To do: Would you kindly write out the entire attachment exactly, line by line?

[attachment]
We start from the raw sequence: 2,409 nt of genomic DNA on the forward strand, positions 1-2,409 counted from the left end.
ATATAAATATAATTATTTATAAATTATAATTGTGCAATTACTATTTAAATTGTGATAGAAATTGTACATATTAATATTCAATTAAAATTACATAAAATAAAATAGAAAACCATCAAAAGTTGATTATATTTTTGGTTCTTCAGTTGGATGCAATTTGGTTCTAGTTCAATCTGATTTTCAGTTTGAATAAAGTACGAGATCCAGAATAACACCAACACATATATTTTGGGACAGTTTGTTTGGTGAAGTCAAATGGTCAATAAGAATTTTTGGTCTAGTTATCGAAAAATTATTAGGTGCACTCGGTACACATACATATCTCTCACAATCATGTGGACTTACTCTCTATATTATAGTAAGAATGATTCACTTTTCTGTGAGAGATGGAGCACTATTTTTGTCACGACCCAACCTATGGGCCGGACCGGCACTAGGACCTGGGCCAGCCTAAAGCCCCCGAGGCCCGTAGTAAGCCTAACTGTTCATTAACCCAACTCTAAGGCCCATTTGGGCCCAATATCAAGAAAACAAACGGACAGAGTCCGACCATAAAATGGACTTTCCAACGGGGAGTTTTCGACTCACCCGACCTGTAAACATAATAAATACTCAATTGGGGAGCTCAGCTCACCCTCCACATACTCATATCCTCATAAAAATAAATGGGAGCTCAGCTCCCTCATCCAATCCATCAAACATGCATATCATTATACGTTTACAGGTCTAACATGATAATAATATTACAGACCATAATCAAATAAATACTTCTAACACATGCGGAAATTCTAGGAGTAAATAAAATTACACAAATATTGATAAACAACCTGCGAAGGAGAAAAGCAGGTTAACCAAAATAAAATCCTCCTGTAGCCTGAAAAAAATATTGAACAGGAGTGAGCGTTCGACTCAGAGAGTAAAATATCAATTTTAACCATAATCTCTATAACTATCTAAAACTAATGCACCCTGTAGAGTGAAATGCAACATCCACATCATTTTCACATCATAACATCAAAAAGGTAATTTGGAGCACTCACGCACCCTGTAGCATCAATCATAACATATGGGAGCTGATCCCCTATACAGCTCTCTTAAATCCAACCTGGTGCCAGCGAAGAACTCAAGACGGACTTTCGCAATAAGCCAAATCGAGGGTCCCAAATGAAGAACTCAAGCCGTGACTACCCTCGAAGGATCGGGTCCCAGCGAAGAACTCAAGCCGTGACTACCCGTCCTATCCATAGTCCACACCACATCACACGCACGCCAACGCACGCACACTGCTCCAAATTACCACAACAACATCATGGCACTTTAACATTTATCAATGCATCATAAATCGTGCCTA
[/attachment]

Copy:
We start from the raw sequence: 2,409 nt of genomic DNA on the forward strand, positions 1-2,409 counted from the left end.
ATATAAATATAATTATTTATAAATTATAATTGTGCAATTACTATTTAAATTGTGATAGAAATTGTACATATTAATATTCAATTAAAATTACATAAAATAAAATAGAAAACCATCAAAAGTTGATTATATTTTTGGTTCTTCAGTTGGATGCAATTTGGTTCTAGTTCAATCTGATTTTCAGTTTGAATAAAGTACGAGATCCAGAATAACACCAACACATATATTTTGGGACAGTTTGTTTGGTGAAGTCAAATGGTCAATAAGAATTTTTGGTCTAGTTATCGAAAAATTATTAGGTGCACTCGGTACACATACATATCTCTCACAATCATGTGGACTTACTCTCTATATTATAGTAAGAATGATTCACTTTTCTGTGAGAGATGGAGCACTATTTTTGTCACGACCCAACCTATGGGCCGGACCGGCACTAGGACCTGGGCCAGCCTAAAGCCCCCGAGGCCCGTAGTAAGCCTAACTGTTCATTAACCCAACTCTAAGGCCCATTTGGGCCCAATATCAAGAAAACAAACGGACAGAGTCCGACCATAAAATGGACTTTCCAACGGGGAGTTTTCGACTCACCCGACCTGTAAACATAATAAATACTCAATTGGGGAGCTCAGCTCACCCTCCACATACTCATATCCTCATAAAAATAAATGGGAGCTCAGCTCCCTCATCCAATCCATCAAACATGCATATCATTATACGTTTACAGGTCTAACATGATAATAATATTACAGACCATAATCAAATAAATACTTCTAACACATGCGGAAATTCTAGGAGTAAATAAAATTACACAAATATTGATAAACAACCTGCGAAGGAGAAAAGCAGGTTAACCAAAATAAAATCCTCCTGTAGCCTGAAAAAAATATTGAACAGGAGTGAGCGTTCGACTCAGAGAGTAAAATATCAATTTTAACCATAATCTCTATAACTATCTAAAACTAATGCACCCTGTAGAGTGAAATGCAACATCCACATCATTTTCACATCATAACATCAAAAAGGTAATTTGGAGCACTCACGCACCCTGTAGCATCAATCATAACATATGGGAGCTGATCCCCTATACAGCTCTCTTAAATCCAACCTGGTGCCAGCGAAGAACTCAAGACGGACTTTCGCAATAAGCCAAATCGAGGGTCCCAAATGAAGAACTCAAGCCGTGACTACCCTCGAAGGATCGGGTCCCAGCGAAGAACTCAAGCCGTGACTACCCGTCCTATCCATAGTCCACACCACATCACACGCACGCCAACGCACGCACACTGCTCCAAATTACCACAACAACATCATGGCACTTTAACATTTATCAATGCATCATAAATCGTGCCTA